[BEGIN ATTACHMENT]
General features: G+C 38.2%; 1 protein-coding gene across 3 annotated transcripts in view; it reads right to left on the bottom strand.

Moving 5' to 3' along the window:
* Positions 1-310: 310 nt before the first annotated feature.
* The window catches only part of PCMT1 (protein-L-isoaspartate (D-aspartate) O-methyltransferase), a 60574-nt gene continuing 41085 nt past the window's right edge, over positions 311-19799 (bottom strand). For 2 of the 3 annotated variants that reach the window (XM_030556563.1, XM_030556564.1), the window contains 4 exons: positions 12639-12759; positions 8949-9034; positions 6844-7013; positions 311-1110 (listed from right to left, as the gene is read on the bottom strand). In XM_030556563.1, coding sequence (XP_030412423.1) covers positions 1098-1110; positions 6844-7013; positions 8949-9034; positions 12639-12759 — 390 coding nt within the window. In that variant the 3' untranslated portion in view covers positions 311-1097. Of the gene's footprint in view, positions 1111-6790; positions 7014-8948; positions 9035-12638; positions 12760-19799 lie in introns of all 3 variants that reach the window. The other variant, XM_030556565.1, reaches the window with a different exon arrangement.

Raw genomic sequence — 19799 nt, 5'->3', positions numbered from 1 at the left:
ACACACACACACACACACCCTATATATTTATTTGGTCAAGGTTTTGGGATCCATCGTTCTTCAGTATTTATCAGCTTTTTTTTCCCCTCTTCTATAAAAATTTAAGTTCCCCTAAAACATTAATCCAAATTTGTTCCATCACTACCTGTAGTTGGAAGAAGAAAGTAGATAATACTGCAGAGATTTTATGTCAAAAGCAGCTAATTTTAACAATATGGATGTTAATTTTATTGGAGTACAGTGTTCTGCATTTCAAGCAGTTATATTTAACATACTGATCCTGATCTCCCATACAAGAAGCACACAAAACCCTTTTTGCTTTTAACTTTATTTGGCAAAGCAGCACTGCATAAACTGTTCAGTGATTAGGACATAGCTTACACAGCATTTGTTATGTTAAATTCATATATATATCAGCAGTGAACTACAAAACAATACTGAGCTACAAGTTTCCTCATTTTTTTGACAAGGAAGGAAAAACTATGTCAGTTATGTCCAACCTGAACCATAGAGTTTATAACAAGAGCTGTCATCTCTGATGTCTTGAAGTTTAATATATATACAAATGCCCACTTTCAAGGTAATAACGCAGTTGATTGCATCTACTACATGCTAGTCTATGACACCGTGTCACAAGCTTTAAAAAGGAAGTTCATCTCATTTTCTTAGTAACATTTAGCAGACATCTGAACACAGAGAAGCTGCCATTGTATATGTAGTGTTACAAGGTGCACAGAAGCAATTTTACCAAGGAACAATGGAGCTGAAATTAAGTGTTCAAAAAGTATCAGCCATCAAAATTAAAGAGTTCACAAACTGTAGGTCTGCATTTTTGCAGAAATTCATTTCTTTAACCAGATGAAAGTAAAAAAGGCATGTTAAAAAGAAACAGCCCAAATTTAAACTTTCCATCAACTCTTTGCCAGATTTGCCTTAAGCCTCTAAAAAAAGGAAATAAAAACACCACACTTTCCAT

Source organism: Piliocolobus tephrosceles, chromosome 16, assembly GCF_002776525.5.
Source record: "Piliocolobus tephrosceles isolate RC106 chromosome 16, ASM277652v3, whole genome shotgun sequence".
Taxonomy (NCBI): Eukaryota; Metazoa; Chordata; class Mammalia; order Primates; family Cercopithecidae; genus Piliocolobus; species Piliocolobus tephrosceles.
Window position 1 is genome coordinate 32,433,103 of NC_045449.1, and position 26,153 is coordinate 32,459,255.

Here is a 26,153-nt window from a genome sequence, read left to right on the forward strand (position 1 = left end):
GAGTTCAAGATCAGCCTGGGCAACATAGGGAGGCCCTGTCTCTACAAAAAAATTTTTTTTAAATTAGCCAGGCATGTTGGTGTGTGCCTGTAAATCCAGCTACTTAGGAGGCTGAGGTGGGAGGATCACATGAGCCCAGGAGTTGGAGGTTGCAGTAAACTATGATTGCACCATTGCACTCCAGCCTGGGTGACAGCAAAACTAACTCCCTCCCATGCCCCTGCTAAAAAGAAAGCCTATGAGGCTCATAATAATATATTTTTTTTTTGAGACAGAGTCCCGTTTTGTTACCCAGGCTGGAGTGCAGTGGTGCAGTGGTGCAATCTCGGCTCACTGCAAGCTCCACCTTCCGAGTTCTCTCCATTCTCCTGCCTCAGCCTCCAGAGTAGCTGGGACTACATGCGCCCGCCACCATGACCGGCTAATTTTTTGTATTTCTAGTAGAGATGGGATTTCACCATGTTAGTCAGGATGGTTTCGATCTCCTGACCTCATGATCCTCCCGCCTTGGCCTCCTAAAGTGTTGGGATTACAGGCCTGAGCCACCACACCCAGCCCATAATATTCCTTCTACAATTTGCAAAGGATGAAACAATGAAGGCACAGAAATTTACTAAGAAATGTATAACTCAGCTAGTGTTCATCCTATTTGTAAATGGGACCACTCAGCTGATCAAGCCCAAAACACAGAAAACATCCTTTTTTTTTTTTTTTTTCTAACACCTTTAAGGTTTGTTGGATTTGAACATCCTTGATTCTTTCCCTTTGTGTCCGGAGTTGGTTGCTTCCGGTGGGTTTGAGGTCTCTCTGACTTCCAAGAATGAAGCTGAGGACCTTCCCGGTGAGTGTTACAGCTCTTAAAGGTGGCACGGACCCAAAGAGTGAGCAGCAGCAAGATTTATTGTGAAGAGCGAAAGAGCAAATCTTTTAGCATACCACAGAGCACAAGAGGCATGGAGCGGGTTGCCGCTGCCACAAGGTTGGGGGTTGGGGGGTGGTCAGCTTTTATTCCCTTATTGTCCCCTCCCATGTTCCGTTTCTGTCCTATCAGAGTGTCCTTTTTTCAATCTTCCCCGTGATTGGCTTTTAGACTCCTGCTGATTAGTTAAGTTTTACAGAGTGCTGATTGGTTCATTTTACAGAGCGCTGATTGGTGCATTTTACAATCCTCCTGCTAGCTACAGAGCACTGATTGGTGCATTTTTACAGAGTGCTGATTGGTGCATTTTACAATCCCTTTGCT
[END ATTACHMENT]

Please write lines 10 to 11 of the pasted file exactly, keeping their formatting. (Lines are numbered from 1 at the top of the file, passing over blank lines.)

Window position 1 is genome coordinate 32,433,103 of NC_045449.1, and position 26,153 is coordinate 32,459,255.

Here is a 26,153-nt window from a genome sequence, read left to right on the forward strand (position 1 = left end):